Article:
THE MATE OF a sailing vessel took a drop too much and became drunk for the first time in his life. The captain recorded in the ship’s log: “Mate drunk today.”
When the mate read the entry he implored the captain to erase it from the record, saying that when it would be seen by the ship’s owners it would cost him his job, and that the captain was well aware that this was his first offense. The captain refused to change his mind and said to the mate, “This is the fact, the truth is the truth, and into the log it goes.”
Some days later, the mate was keeping the log, and he made this entry” “Captain sober today.” The indignant captain protested when he read the record, declaring that it would leave an altogether false impression in the minds of the vessel’s owners as though it was unusual for him to be sober. But the mate answered using the captain’s own words: “This is the fact, the truth is the truth, and into the log it goes.”
Is this in fact the truth? Does every truth go into the log? If the answer is no, what about a lie, does every lie go into the log? We’ve all heard of the half truth, is there also a half lie? Remember the mother who scolded her child saying, “I never want to catch you lying again.” As she was lecturing the child about the evil of lying, her phone rang. “Please answer it,” she told her son, “and if it’s Mrs. Cohen, tell her I am not at home.” Was this mother lying, or simply not telling the truth? Is there a difference? One more question: does the Torah prohibit us from lying, or does the Torah expect more from us? Are we perhaps, expected to also not refrain from the truth?
There are two sources in Torah which prohibit lying. Velo teshakru ish bamito – “Do not lie to one another” in Vayikra (19,11) and in Mishpatim where the Toah doesn’t simply state the prohibition to lie, but rather declares Midvar sheker tirchak, meaning, “You shall distance yourself from anything false.” This means, explains Seforno that one must refrain from saying anything which may be construed as a lie.
The instinctual capacity inherent in every human being to lie was very much on the angels’ minds when G-d was about to create the world. “The ministering angels divided into two parties, “ the Midrash relates. Mercy said: “Create him.” Truth said: “Do not create him, since he is all falsehood.” It’s tough to be honest, always honest! It’s among man’s greatest challenges to make truth an unshakable part of life. It is told of the Ba’al HaTanya that he strove for twenty one years to gain and grasp the truth. Seven years he worked to discover what truth is. Seven years he worked to chase away sheker – falsehood. Finally, for seven years he struggled to integrate truth into his very being.
It’s obvious then, why the Torah would emphatically declare Lo tishakru ish bamito “and deal not falsely with each other.” But, why did the Torah go beyond that and add in Mishpatim, midvar sheker tirchak – “You shall distance yourself from falsehood”? Only regarding lying does Torah use an expression of harchaka, to separate and distance oneself from any form of falsehood. Lying seems to be such an absolute evil, which requires the avoidance not only of the sin itself, but of its distant cousins, as well.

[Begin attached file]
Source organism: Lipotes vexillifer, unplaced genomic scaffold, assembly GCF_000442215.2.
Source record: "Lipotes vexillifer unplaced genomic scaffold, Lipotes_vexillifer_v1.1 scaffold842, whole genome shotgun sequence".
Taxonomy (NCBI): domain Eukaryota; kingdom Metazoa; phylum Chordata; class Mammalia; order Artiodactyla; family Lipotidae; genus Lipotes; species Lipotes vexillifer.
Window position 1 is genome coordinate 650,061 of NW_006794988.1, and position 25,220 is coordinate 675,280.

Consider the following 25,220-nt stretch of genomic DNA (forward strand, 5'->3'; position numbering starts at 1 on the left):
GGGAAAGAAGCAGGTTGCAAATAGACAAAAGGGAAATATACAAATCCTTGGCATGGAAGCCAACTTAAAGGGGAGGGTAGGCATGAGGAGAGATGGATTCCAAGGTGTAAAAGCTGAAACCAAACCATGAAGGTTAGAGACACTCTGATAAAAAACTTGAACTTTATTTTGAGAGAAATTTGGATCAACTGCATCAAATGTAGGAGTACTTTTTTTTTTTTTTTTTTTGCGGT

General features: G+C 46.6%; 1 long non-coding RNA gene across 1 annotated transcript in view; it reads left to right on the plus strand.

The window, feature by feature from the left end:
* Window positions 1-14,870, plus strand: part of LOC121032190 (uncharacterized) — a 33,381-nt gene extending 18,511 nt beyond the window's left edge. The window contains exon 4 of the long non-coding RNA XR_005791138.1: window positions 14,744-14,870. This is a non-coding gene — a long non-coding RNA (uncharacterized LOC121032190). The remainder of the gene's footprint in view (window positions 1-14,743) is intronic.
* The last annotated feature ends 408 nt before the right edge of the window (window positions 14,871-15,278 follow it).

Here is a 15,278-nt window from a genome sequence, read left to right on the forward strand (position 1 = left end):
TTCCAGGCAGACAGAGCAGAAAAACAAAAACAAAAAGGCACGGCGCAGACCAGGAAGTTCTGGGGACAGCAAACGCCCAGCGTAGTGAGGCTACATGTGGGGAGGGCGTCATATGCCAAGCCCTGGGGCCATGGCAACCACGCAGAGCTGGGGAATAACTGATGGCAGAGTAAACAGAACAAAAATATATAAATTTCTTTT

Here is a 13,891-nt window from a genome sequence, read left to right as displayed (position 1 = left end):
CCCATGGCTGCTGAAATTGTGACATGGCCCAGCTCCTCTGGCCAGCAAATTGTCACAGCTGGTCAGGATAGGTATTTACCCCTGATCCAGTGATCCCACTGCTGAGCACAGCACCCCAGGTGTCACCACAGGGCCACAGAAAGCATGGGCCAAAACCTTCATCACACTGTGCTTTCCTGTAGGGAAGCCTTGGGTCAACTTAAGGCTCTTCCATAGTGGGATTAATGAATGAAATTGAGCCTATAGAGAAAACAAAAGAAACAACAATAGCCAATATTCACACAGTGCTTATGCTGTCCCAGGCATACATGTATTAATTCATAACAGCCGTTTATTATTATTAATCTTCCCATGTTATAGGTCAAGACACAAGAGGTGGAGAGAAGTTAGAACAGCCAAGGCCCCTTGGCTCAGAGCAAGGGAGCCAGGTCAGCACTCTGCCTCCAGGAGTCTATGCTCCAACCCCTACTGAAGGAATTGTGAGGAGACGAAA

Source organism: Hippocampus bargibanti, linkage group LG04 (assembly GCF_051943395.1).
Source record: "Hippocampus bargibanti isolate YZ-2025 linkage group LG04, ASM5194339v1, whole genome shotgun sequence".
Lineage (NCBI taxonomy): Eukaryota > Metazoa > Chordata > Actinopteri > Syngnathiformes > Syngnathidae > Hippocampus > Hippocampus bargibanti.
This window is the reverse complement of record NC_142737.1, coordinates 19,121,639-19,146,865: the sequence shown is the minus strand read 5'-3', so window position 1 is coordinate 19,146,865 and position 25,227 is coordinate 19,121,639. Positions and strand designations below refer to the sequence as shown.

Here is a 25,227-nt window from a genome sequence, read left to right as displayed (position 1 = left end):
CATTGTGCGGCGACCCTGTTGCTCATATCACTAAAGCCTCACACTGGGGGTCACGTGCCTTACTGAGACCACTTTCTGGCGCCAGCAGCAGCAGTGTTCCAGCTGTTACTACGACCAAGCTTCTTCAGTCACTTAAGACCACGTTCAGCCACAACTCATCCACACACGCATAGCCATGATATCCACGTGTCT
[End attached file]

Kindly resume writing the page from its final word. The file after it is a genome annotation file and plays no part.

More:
The additional pasuk in Mishpatim refers to the avoidance of half truths, or, if you will, of half lies. Falsehood in Jewish terms means much more than simply not telling the truth. Falsehood connotes anything that runs contrary to wisdom, including ingratitude and misrepresentation. Judaism demands much more than just not being a liar. It demands absolute truth and honesty – without equivocation, negotiation or room for misinterpretation.
Are there however, any circumstances where the waiving of the truth in permitted in the interests of greater values or goals? We are well aware that G-d Himself amended Sarah’s words, for the sake of peace. Sarah said, “My husband is old.” G-d reports her as having said that she was old. This emendation of the truth is viewed as permissible and even commendable “in order to promote peace.” The Talmud derives from here that it is permissible and even a mitzvah to deviate in the interests of peace. Yosef too tells his brothers after Yaakov’s passing, “Your father did command before he died, saying, ‘So shall you say to Yosef, Forgive, I ask you, the transgression of your brothers,’ “ That was truth waived in the interests of peace
What emerges then is a clear picture. It is absolutely forbidden to lie, cheat or deceive. It is absolutely permissible to withhold truth for the sake of the greater good of peace. But it is required and expected to distance oneself from any situation where the truth may be submerged or misconstrued.
No man was more imposed upon by rabbinical authors in search of haskamot and approbations for their books, than the Gaon of Vilna.
One day a pretentious Talmudic scholar asked him for an approbation for his about to be published treatise. The Gaon could not refuse as much as he really wanted to, and wrote a halfhearted testimonial of a few short lines. Although he had plenty of room, he signed his name at the very bottom of the page.
“Why do you sign your name so far from the actual approbation, rabbi” asked the author. The Gaon smiled and replied: “The Torah commands us: Midvar sheker tirchak – keep a distance from falsehood.”
Rabbi Dr. Eliyahu Safran serves as OU Kosher’s Vice President of Communications and Marketing.
The words of this author reflect his/her own opinions and do not necessarily represent the official position of the Orthodox Union.